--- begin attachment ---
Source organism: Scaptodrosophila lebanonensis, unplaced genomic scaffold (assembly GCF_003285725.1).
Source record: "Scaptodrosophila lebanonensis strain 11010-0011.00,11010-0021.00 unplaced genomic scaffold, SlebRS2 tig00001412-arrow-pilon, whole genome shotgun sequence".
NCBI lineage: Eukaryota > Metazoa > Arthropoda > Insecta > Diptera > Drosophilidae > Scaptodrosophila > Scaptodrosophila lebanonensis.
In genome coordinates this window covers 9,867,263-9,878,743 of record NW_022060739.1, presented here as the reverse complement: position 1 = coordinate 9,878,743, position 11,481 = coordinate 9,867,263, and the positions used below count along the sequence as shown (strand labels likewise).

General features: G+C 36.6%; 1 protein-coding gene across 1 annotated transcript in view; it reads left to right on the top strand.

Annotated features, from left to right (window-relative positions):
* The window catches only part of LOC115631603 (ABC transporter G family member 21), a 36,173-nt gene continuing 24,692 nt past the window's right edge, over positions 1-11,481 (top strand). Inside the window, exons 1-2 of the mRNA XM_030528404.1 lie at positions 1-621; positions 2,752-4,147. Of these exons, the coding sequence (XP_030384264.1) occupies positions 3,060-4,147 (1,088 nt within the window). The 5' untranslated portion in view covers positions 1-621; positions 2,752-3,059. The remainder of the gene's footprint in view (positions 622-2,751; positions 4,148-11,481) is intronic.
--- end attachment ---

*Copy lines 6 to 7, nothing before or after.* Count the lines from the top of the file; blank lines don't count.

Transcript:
Annotated features, from left to right (window-relative positions):
* The window catches only part of LOC115631603 (ABC transporter G family member 21), a 36,173-nt gene continuing 24,692 nt past the window's right edge, over positions 1-11,481 (top strand). Inside the window, exons 1-2 of the mRNA XM_030528404.1 lie at positions 1-621; positions 2,752-4,147. Of these exons, the coding sequence (XP_030384264.1) occupies positions 3,060-4,147 (1,088 nt within the window). The 5' untranslated portion in view covers positions 1-621; positions 2,752-3,059. The remainder of the gene's footprint in view (positions 622-2,751; positions 4,148-11,481) is intronic.